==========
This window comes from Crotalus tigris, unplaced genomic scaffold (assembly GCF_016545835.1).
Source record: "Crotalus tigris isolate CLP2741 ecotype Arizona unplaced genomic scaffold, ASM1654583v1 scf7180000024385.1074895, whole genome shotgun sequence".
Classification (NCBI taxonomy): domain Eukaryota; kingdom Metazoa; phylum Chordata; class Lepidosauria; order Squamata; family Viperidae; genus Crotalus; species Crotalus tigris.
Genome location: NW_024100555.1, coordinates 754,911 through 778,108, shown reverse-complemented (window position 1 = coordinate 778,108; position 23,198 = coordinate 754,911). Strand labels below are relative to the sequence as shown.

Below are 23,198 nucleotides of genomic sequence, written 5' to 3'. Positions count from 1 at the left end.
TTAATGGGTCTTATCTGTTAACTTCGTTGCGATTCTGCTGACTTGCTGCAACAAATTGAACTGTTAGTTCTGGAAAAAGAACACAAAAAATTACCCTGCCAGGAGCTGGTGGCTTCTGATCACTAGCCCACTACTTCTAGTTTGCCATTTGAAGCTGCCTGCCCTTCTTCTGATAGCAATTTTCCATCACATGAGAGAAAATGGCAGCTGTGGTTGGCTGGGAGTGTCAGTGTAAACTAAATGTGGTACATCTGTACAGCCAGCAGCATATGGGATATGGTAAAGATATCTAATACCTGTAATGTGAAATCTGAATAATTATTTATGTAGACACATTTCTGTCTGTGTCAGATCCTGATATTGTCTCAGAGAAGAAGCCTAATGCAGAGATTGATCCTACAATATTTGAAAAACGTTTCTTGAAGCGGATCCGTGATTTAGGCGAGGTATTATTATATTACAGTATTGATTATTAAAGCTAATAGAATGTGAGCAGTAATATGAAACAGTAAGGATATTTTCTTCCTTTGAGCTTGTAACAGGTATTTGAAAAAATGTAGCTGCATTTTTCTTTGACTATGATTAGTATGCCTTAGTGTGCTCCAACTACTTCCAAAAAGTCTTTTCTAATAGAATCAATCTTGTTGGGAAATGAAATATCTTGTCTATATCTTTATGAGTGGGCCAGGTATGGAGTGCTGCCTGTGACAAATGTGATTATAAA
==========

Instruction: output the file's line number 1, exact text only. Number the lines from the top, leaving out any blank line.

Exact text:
This window comes from Crotalus tigris, unplaced genomic scaffold (assembly GCF_016545835.1).